Does food poisoning increases the risk of IBD?
A recent study done in Denmark by Henrick Nielsen concluded that exposure to two common food born illnesses, salmonella and campylobacter, can increase the risk of developing IBD. With in the 15 years following initial exposure patients had triple the rate of developing IBD when compared with those who did not have exposure to the food born illness at all. Nielsen theorized that reducing these food born illnesses might help to lessen the cases of IBD as well. (1)
Salmonella infection can be caused by ingesting undercooked food, poor hygiene techniques from those who handle your food or even by contamination from the feces of your pets. Chicks, ducklings, small rodents and reptiles can all carry salmonella and you should wash your hand thoroughly after contact with any of those pets. The bacteria is most often found in beef, poultry, milk and eggs but can also be found in fruits or vegetables. Campylobacter is contracted in similar ways from unpasteurized dairy, raw or undercooked meats and through the fecal oral route as well.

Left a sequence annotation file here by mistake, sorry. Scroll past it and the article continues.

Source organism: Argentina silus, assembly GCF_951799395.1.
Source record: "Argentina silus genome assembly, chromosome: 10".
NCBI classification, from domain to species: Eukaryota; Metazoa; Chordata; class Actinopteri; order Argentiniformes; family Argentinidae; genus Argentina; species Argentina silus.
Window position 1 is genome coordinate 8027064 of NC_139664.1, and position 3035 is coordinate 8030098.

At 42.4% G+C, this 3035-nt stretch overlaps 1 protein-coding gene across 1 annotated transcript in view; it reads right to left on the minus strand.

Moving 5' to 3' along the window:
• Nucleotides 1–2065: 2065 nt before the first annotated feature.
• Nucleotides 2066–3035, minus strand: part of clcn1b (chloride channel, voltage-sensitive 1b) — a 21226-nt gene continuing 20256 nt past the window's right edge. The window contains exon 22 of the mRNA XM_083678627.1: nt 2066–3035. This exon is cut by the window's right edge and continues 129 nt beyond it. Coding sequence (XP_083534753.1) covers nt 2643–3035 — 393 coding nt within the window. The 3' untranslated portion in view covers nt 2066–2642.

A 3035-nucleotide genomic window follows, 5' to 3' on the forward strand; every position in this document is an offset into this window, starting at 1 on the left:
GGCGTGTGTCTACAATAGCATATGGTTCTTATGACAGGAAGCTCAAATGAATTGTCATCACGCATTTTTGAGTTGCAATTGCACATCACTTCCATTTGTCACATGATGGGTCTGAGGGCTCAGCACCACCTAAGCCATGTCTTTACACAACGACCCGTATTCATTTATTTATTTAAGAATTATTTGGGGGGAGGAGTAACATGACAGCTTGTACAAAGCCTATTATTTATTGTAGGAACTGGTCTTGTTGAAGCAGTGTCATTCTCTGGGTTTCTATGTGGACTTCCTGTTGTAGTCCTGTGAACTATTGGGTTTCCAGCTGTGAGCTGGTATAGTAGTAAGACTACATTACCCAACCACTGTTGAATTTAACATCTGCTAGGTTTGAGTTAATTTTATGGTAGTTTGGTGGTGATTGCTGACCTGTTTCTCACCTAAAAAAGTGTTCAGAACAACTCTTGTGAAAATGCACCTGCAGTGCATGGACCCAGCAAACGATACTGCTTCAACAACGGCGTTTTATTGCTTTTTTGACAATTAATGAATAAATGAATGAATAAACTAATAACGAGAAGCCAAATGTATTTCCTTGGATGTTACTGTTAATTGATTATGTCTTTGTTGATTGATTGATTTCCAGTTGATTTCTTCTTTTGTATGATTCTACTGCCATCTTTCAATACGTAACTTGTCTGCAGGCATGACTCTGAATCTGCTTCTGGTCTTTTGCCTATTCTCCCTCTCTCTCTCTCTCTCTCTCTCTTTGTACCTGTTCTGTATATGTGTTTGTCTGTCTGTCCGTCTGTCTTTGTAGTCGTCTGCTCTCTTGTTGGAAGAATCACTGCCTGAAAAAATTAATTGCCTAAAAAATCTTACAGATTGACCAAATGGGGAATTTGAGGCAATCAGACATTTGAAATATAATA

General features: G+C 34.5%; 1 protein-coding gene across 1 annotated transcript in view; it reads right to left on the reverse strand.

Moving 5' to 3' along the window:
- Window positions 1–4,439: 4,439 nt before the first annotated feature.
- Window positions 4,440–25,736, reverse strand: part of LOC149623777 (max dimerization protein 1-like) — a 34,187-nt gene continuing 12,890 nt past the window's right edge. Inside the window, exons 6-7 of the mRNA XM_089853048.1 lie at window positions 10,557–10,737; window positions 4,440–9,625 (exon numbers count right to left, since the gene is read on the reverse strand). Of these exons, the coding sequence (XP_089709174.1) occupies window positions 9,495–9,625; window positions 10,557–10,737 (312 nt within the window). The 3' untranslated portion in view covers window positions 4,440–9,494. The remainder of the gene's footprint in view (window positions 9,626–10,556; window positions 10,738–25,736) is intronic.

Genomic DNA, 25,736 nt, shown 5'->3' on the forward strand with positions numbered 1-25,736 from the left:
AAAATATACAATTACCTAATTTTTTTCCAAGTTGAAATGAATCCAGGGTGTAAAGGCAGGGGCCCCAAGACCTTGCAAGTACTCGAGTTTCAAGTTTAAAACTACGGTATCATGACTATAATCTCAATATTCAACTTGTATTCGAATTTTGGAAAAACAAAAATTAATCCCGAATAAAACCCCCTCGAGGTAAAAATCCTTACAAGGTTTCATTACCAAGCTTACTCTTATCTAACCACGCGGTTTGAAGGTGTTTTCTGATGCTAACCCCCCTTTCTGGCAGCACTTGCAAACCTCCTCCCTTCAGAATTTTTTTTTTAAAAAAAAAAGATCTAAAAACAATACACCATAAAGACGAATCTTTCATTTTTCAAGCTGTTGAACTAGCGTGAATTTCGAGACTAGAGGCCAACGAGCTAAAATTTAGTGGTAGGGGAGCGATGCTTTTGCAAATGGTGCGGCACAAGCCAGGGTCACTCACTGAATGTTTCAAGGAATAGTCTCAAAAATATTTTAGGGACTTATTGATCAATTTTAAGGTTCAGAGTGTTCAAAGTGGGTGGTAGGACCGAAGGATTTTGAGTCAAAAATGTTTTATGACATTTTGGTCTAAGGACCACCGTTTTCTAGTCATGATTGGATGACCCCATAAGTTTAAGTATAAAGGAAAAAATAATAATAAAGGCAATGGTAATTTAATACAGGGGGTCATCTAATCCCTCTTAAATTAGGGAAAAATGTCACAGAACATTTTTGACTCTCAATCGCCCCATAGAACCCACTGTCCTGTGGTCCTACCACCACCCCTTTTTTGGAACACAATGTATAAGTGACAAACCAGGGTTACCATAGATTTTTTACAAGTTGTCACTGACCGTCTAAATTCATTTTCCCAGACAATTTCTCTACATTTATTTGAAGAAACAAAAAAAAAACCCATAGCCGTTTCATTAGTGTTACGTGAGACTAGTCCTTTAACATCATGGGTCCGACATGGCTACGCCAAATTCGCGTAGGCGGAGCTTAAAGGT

The best way to prevent these types of infections are by following proper food safety and hygiene techniques. Clean food surfaces, wash hands between foods and have a separate area for raw meats to avoid cross contamination. Be sure to cook foods to the proper temperature to avoid consuming raw meats or poultry. Avoid consuming unpasteurized dairy products or contaminated water.
Hand washing is also key in preventing contamination that occurs via the fecal-oral route. Washing your hands after using the restroom or playing with any of the pets previously mentioned can help to limit your exposure to these illnesses.
An ounce of prevention is worth a pound of cure! If you could prevent these food born illnesses as well as potentially limiting your risk for IBD then why wouldn't you?